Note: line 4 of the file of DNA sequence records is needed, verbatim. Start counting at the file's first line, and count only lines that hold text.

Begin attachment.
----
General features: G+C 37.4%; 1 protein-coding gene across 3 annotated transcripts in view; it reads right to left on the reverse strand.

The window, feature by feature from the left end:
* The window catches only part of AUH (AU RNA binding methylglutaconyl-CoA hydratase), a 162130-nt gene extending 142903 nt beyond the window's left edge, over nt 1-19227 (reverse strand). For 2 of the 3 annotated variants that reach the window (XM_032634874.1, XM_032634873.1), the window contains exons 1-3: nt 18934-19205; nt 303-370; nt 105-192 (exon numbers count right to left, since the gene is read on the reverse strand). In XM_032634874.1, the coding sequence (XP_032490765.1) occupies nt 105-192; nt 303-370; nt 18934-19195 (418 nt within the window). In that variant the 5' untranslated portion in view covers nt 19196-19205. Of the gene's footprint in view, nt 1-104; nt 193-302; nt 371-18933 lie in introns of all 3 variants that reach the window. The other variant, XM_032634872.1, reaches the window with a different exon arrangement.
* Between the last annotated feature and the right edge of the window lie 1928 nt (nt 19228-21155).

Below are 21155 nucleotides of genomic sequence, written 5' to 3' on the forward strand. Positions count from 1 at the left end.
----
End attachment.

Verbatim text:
* Between the last annotated feature and the right edge of the window lie 1928 nt (nt 19228-21155).